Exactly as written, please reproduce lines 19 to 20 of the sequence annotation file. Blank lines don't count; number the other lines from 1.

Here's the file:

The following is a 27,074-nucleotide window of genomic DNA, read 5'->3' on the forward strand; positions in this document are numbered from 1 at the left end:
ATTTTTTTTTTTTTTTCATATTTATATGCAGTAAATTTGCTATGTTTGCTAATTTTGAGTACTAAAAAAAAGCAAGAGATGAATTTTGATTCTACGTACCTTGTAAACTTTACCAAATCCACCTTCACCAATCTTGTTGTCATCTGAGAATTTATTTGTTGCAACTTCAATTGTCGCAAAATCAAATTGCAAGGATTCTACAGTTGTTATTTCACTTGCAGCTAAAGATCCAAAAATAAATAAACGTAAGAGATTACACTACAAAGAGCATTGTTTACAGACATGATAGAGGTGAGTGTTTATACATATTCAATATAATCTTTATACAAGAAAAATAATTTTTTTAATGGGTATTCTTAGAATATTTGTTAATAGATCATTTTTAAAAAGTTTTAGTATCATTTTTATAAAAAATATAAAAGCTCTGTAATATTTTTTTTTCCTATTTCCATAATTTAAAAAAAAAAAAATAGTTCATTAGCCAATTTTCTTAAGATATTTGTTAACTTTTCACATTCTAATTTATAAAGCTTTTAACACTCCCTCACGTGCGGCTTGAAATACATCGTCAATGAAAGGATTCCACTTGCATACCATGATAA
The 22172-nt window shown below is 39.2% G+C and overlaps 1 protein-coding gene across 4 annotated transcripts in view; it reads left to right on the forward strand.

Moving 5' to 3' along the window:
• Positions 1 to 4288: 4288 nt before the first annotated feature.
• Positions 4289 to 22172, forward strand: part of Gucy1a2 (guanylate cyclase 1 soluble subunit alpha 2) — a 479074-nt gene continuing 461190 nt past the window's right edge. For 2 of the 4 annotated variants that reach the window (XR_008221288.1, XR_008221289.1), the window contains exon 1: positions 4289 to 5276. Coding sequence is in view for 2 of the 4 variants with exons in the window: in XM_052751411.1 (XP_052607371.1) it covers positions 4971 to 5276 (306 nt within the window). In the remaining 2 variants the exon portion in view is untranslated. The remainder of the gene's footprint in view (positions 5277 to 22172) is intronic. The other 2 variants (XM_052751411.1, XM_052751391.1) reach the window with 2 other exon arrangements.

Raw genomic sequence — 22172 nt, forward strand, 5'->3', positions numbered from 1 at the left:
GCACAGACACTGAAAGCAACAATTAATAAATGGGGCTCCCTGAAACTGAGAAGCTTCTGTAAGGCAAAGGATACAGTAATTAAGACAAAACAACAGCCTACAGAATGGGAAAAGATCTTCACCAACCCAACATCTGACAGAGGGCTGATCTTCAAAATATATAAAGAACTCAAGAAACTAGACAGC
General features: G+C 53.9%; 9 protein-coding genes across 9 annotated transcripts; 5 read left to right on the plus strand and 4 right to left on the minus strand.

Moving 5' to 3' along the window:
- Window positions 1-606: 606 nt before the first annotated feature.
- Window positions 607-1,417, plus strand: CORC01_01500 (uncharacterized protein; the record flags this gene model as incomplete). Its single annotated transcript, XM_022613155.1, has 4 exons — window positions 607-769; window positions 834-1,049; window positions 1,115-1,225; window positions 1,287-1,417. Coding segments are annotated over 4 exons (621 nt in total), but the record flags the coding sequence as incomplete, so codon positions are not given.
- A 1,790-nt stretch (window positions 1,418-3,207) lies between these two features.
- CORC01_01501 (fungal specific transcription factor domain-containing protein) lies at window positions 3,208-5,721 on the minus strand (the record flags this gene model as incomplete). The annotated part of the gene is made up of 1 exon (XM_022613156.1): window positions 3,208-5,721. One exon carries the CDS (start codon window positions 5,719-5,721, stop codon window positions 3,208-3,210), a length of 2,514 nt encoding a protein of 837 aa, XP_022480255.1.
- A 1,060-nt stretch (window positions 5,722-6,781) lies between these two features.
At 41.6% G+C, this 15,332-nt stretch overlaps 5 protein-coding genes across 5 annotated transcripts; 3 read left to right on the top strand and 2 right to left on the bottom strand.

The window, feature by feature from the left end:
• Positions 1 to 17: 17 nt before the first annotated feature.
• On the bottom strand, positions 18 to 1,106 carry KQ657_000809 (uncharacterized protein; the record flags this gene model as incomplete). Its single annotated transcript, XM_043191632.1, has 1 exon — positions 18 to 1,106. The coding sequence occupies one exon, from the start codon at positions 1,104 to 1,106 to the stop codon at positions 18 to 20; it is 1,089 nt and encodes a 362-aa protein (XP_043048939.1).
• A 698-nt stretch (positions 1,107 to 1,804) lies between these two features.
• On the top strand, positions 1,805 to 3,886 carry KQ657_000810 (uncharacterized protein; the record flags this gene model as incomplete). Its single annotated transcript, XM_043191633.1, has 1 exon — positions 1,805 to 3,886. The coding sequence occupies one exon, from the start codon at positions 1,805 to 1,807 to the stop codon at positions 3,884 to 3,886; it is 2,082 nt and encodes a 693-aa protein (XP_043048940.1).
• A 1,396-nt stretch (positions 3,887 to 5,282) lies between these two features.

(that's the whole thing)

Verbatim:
• On the bottom strand, positions 18 to 1,106 carry KQ657_000809 (uncharacterized protein; the record flags this gene model as incomplete). Its single annotated transcript, XM_043191632.1, has 1 exon — positions 18 to 1,106. The coding sequence occupies one exon, from the start codon at positions 1,104 to 1,106 to the stop codon at positions 18 to 20; it is 1,089 nt and encodes a 362-aa protein (XP_043048939.1).
• A 698-nt stretch (positions 1,107 to 1,804) lies between these two features.